If You Think Your Kids Are Too Young to Cook, Read This!

One of my girl’s favorite things to do is to make “slime.” Her second favorite thing is to make “potions” out of the special section of past-date dry goods I keep for her under my sink.

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It’s no wonder really, ever since she was a baby she’s been creating in this way. To engage her senses and give her a thrill, I used to spread out towels on the kitchen floor and give her cornstarch, water and various innocuous dollar store spices and she would set out mixing and pouring and stirring her heart out!

 

She really enjoyed those days and she still does lots of mixing and measuring even today! She sees me in the kitchen chopping and mixing and creating and she loves to model the same behavior. The best part for her I think is the independence she feels from being able to choose what goes next in her creation and I always did my best to bite my tongue so I didn’t interfere in her discovery process.

 

Many people ask me if their children are too young to cook, and my answer is always that it’s never too early to start. It’s actually during this discovery process of touching different ingredients that young kids are getting to know what flour feels like, and what happens when you add water to flour and how to hold a spatula.

 

These are skills and experiences that we take for granted, but our babies enter the world with a blank slate. They have no past history to call upon for them to base their decisions on until we introduce them to new things. 

 

 

 

During these “cooking” sessions, my girl enjoys the sensory input and the creative stimulation and these activities really help to ground her and calm her. Just think of it, when our hands are busy, that’s when we get our best ideas. Like when I’m washing dishes or driving, I always seem to get lots of ideas!!

 

So when your kids ask you if they can make "slime," here are some reasons why I encourage you to let them. I know you are cringing about the thought of all the mess, but you can contain it, and keep it reasonable. Here are some ideas for letting your kids get creative in the kitchen (or outside).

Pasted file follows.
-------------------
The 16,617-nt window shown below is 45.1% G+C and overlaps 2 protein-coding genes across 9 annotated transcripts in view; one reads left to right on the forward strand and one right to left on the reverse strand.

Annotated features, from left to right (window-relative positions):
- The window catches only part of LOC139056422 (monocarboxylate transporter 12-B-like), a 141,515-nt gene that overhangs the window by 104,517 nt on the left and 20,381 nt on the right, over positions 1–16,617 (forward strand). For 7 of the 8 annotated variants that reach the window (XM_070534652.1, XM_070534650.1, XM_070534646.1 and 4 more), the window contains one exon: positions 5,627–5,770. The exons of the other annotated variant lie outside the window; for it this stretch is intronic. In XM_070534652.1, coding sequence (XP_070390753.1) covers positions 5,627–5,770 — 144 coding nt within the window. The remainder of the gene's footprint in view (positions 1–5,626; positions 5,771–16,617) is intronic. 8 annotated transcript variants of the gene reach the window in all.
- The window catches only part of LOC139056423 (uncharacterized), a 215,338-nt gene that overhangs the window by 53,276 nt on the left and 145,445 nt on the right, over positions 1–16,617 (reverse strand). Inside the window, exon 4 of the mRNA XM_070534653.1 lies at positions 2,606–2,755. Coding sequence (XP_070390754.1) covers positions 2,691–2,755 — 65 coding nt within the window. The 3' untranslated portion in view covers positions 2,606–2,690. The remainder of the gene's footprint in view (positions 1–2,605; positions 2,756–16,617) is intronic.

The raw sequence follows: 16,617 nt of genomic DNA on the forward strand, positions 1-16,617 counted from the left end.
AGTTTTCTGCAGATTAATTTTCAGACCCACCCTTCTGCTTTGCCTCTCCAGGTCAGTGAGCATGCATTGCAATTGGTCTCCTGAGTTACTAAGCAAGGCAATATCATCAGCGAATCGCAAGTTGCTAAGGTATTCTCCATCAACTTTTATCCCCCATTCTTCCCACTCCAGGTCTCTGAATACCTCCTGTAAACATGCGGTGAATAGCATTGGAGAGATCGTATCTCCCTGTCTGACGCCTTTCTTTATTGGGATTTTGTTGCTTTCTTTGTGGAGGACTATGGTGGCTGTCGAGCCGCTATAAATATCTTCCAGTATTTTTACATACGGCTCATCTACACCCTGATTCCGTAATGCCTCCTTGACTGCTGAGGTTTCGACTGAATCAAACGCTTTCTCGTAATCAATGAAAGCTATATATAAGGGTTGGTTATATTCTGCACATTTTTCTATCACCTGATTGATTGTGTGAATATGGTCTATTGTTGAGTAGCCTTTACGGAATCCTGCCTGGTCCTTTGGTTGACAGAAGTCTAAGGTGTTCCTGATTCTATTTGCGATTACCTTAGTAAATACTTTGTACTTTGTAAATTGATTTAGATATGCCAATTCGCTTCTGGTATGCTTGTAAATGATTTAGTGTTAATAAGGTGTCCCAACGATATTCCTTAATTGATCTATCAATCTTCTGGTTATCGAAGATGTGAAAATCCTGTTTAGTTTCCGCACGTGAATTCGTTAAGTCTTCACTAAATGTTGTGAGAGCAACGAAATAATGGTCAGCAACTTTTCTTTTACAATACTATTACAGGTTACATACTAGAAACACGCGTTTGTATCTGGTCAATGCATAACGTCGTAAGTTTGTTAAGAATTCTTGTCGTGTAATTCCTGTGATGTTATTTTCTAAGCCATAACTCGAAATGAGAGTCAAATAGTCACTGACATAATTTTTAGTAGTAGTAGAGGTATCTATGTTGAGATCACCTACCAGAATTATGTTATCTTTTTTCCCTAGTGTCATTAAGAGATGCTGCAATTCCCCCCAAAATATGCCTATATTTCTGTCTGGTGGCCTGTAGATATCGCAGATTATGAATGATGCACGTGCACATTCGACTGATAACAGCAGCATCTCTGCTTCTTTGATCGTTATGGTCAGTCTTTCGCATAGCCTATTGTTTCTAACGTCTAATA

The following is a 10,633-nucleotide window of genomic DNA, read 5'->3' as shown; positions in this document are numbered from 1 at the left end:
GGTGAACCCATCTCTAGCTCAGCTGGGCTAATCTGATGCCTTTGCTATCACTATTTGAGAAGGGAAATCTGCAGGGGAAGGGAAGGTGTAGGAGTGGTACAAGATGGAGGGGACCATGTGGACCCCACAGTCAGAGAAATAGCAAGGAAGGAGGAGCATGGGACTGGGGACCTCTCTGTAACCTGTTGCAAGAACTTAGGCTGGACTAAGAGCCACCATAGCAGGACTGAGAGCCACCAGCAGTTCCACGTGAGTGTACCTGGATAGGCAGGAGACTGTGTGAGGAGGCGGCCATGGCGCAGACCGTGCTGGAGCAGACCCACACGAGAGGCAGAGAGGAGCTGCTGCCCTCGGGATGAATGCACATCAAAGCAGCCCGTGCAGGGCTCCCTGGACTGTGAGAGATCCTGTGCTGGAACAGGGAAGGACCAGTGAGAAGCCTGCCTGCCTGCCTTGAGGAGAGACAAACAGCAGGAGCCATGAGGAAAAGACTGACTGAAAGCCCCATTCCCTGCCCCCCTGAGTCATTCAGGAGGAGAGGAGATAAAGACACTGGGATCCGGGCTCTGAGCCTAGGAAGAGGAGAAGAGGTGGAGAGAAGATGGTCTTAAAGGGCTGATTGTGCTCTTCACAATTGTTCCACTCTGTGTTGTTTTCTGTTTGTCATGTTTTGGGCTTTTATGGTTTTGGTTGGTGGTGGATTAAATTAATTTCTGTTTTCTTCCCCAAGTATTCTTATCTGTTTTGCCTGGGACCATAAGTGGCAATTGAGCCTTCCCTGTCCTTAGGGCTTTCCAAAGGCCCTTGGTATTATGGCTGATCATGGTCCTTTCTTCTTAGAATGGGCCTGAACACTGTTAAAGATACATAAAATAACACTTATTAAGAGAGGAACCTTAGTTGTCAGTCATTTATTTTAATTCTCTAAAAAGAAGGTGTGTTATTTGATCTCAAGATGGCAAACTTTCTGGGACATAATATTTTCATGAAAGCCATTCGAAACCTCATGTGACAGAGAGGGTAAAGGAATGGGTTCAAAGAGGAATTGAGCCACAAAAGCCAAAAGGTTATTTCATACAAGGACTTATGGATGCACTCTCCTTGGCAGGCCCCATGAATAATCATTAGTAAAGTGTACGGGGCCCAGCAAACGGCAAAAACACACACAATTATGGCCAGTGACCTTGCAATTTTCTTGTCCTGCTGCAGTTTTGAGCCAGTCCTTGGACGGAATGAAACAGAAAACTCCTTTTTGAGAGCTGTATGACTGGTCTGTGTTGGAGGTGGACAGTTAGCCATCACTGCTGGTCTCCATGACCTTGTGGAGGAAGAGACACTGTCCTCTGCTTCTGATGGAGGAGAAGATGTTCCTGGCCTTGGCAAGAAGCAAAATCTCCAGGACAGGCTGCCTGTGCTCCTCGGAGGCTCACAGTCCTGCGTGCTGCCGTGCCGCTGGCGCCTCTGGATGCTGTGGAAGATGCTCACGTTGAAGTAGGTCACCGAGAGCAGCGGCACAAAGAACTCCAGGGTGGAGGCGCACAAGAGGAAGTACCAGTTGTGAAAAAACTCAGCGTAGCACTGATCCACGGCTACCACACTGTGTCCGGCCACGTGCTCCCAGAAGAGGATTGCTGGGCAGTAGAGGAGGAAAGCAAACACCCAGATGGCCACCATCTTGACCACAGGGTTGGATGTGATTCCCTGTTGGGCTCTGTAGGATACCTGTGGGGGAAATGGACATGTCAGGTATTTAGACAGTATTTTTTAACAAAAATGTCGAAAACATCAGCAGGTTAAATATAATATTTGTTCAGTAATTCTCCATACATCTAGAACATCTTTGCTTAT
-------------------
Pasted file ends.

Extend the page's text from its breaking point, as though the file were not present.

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1) When setting up your “potion” invitation, contain the activity by setting it up on the floor with a sheet, or shower liner, or lots of towels. Take out the utensils and cups that you are willing to use and set the boundary letting the kids know that you aren’t going to take out anything else to use.

2) You can include some dry goods like corn starch, flour, oatmeal, beans, etc. and put them in different containers and set them up in your “invitation.” I would use water as the liquid and set the water in several cups for them to pour into their mixture.

Mixing all sorts of things can be fun, just today I was reminded of a soapy soup we made on a playdate!

 

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3) Set up several dry towels for when the potion making is done, as you will want to get the major “schmutz” off their hands first before they wash their hands. If you don’t set this step up first, you run the risk of them touching walls and door handles with their messy hands on their way to washing their hands.

 

 

4) Try to let them experiment independently without too much input from you. You can encourage them for sure, however, as adults we often want to be helpful by giving them suggestions of what they can do when they play. But really, we want to let them have this experience for themselves. They know how to play and experience will be their teacher. If there’s a spoon or spatula available, they’ll figure out that they can use it to mix the potion.

 

 

5) Make the clean up process easy. Collect all the bowls and utensils and put them in the sink or counter. Shake all of the crumbs into the garbage or sink. Put the towels/sheets in your laundry basket. Then sweep up or vaccuum any leftover debris.

 

 

These times will make wonderful memories, and will also help them make sense of what things feel like and as a plus will relax and soothe them, too!

 

Do you think you’ll try it??